GSA

Three Former GSA Members Honored with Lunar Crater Names

via GSA TODAY | March-April 2022 By Emily Zawacki, 2021–2022 GSA Science Communication Fellow Previously unnamed impact craters on the south polar region of the moon are being named to honor three former Geological Society of America (GSA) members. These craters were discovered while studying the south pole of the moon in advance of NASA’s… Continue reading Three Former GSA Members Honored with Lunar Crater Names

geomorphology, GSA, paleoanthropology, sedimentary

A Greener Sahara: Ancient Oases and Prehistoric Human Habitation in the Modern Desert

via A Greener Sahara: Ancient Oases and Prehistoric Human Habitation in the Modern Desert I was able to interview Dr. Kathleen Nicoll, an Associate Professor at the University of Utah, as part of the Geological Society of American Science Communication Internship. You can learn about some of the research Dr. Nicoll works on in the… Continue reading A Greener Sahara: Ancient Oases and Prehistoric Human Habitation in the Modern Desert

geology of disney, paleobiology

The Geology of Star Wars: Galaxy’s Edge | Black Spire Outpost, Batuu

https://youtu.be/C7OS_gpFl2Y Not too long ago at a theme park not too far away, Star Wars: Galaxy’s Edge opened at Disneyland—and soon at Walt Disney World—transporting people to Black Spire Outpost on the planet of Batuu. While the tall rock spires of Batuu enhance the other-wordly experience, they take their inspiration from some very real rocks… Continue reading The Geology of Star Wars: Galaxy’s Edge | Black Spire Outpost, Batuu

geology of disney, tectonics

Could an Earthquake Destroy Disneyland?

https://youtu.be/mZhLp-Sa3Ug Ah Disneyland, the Happiest Place on Earth, home of Mickey Mouse, churros, and some shaky rocks. I've previously gone over how Walt Disney World is located in a very sinkhole prone area and that the Epcot World Showcase Lagoon is in part a massive sinkhole, but don't worry the Disneyland Resort has its own… Continue reading Could an Earthquake Destroy Disneyland?

arizona, petrology

A journey to the center of the Earth | Peridotite xenoliths

You don’t need to go on a Jules Verne journey down to the center of the Earth, sometimes the center of the Earth is brought up to us! These rocks are examples of peridotite xenoliths. A xenolith is a fragment of rock that becomes enveloped by magma without being melted or incorporated into it. In these… Continue reading A journey to the center of the Earth | Peridotite xenoliths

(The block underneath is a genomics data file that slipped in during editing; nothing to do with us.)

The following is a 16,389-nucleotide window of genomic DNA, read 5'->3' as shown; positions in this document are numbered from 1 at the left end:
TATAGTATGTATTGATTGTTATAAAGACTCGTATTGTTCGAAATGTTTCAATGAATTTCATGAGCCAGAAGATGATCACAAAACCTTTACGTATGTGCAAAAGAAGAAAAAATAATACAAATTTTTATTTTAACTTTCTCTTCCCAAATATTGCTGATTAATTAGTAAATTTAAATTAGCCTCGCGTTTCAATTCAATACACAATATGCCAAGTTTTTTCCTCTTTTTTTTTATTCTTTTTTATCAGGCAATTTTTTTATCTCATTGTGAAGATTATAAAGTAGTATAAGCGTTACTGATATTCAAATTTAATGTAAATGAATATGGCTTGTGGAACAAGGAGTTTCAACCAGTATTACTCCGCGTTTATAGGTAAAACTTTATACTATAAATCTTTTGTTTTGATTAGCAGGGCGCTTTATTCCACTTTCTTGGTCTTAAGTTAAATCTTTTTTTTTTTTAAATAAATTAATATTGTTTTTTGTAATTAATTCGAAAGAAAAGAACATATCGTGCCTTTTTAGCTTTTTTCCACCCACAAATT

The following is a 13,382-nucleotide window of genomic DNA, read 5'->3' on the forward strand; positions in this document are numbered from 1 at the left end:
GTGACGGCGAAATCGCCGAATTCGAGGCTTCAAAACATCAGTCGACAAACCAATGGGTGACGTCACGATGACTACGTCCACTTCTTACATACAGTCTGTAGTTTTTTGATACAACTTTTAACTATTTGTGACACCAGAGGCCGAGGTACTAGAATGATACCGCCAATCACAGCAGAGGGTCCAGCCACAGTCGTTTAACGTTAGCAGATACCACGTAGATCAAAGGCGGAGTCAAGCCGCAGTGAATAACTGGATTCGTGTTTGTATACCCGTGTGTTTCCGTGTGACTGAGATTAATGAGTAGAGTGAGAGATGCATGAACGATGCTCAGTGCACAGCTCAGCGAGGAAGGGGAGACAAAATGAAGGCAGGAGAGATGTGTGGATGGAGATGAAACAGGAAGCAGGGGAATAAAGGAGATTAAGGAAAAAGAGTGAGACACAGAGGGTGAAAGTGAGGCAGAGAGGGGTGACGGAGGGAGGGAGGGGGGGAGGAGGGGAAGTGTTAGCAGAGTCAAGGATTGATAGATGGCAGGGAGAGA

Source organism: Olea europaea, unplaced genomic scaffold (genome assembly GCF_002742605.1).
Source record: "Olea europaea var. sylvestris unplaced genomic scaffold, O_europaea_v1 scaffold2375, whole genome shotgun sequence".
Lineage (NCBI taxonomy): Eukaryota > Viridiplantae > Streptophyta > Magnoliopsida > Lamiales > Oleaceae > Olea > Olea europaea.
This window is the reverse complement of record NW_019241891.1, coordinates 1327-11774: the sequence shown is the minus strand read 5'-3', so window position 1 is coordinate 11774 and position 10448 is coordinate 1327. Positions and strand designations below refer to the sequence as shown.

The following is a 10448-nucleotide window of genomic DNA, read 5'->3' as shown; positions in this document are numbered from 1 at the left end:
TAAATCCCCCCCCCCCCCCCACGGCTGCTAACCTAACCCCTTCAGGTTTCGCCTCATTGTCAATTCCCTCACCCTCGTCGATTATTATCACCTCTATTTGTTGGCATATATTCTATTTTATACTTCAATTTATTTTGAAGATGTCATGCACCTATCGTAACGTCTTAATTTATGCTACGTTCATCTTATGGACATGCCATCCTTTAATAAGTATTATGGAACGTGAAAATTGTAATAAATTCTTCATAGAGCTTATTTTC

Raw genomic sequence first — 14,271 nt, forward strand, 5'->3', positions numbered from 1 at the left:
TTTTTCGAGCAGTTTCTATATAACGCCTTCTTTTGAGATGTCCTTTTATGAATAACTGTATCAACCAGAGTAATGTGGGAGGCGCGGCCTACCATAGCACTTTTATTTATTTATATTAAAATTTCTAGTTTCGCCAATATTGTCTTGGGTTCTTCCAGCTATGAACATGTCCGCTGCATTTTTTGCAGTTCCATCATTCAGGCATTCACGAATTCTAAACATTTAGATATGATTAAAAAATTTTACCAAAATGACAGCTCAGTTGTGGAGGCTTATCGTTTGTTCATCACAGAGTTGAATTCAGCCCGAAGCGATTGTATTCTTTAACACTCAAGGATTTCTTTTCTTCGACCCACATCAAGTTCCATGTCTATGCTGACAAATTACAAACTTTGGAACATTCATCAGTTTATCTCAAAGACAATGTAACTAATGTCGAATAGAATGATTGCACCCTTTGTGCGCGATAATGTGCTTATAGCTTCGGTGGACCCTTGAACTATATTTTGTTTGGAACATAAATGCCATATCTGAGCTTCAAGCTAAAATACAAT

sedimentary

Can you find the unconformity?

An unconformity is an erosional or non-depositional gap in the geologic record. They typically form when an older layer is subject to a period of erosion before the deposition of new sediments.  This road cut near Payson, Arizona shows a pretty cool unconformity. Can you find where it is? Check the jump below to see… Continue reading Can you find the unconformity?

arizona, sedimentary

Why are the Rocks of Sedona, Arizona Red?

Ever wondered why the rocks of Sedona are so vibrantly red? I made this video for Arizona State University’s Science Showcase competition, I’d greatly appreciate anyone who can view/share! Plus learning about geology is fun! (Source: https://www.youtube.com/)

geology of disney, karst

Could a Sinkhole Swallow Walt Disney World?

https://youtu.be/nw2xA41RmcA I've done some videos about the real-life geology behind popular attractions at the Disney Parks, but Walt Disney World has some very interesting geology underfoot that may just give you a sinking feeling—sinkholes. The state of Florida is a bit like a slice of Swiss cheese, given the number of sinkholes it has. All… Continue reading Could a Sinkhole Swallow Walt Disney World?

Glacial, sedimentary, wisconsin

The Wisconsin Dells | An Ice Age and modern water park

Despite its location in the heart of Wisconsin, the Wisconsin Dells is today known as the “Waterpark Capital of the World.” However, it was its rocks—the actual Dells—that first made it a popular Midwest tourist destination back in the 1800s. The Wisconsin Dells—which come from the French word dalles, or narrows—is a 5 mile stretch of… Continue reading The Wisconsin Dells | An Ice Age and modern water park

geology of disney

The Geology of Disney’s Animal Kingdom

https://youtu.be/ARJJGufScTw Before I even finished my first geology class, I jokingly said I was going to be a Spanish-speaking geologist at Walt Disney World. While the rocks at Disney may not exactly be real, Walt Disney World can actually be a great place to learn about geology. In particular Disney's Animal Kingdom celebrates the intrinsic… Continue reading The Geology of Disney’s Animal Kingdom